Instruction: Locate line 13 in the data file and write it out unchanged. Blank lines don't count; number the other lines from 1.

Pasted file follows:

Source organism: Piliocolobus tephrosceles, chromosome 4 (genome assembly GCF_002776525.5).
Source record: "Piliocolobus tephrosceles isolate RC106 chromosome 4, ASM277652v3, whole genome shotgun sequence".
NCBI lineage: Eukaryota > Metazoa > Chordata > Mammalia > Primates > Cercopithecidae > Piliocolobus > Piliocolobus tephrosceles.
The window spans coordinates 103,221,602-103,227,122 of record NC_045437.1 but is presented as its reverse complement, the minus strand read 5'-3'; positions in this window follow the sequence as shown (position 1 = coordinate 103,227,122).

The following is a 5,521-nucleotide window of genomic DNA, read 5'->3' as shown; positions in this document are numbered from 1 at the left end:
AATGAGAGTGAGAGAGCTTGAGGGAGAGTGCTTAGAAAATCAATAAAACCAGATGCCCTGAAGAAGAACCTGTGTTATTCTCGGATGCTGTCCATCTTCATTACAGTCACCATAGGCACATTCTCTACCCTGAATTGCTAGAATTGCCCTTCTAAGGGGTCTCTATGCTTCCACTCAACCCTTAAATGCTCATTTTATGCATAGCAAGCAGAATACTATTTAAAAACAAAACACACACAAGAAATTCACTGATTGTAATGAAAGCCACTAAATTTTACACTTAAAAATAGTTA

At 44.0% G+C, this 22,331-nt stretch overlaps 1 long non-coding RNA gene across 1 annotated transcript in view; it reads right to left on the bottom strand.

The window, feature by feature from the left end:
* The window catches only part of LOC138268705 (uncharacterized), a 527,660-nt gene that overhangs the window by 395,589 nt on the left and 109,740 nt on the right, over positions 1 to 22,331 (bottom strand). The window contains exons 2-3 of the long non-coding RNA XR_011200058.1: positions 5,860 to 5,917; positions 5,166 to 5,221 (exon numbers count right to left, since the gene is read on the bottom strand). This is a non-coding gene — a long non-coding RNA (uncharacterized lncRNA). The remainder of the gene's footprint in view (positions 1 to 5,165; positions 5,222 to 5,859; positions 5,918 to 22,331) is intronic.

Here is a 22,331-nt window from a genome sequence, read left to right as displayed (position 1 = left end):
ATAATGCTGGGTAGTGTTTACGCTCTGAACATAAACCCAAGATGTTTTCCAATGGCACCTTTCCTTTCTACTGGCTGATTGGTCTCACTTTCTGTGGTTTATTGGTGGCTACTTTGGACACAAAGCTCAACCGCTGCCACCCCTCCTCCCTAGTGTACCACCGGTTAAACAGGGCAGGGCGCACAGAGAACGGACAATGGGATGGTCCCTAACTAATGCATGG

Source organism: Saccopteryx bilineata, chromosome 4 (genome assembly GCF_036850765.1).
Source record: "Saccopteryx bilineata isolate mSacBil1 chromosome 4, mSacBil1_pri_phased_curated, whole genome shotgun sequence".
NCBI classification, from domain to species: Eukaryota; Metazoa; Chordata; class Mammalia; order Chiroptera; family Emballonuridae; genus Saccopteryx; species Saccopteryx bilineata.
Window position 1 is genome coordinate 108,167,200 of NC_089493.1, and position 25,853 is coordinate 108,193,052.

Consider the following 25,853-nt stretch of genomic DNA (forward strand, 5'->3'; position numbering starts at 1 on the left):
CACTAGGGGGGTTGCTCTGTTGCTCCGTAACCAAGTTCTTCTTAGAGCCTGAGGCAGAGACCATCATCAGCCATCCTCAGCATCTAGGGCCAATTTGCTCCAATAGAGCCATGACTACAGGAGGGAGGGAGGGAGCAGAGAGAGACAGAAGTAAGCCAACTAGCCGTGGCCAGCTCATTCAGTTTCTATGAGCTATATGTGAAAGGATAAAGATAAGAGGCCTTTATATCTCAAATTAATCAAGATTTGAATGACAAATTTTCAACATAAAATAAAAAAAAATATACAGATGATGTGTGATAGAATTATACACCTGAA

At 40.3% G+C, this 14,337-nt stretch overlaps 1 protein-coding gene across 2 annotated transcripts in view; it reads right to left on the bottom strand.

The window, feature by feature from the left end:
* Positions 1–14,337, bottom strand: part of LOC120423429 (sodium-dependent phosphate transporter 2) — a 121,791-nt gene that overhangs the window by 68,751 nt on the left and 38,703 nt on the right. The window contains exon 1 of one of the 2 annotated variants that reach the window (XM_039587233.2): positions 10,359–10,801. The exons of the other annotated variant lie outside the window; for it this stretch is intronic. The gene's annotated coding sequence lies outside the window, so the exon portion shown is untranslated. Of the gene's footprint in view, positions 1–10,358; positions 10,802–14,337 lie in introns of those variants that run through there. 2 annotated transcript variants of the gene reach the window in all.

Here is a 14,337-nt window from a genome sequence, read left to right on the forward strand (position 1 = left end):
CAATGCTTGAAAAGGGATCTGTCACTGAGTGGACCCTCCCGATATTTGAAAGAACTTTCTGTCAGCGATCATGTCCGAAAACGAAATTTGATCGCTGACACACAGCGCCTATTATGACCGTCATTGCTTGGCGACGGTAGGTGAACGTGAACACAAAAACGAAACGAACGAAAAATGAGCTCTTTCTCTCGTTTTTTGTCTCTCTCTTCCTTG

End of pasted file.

Source record: "Saccopteryx bilineata isolate mSacBil1 chromosome 4, mSacBil1_pri_phased_curated, whole genome shotgun sequence".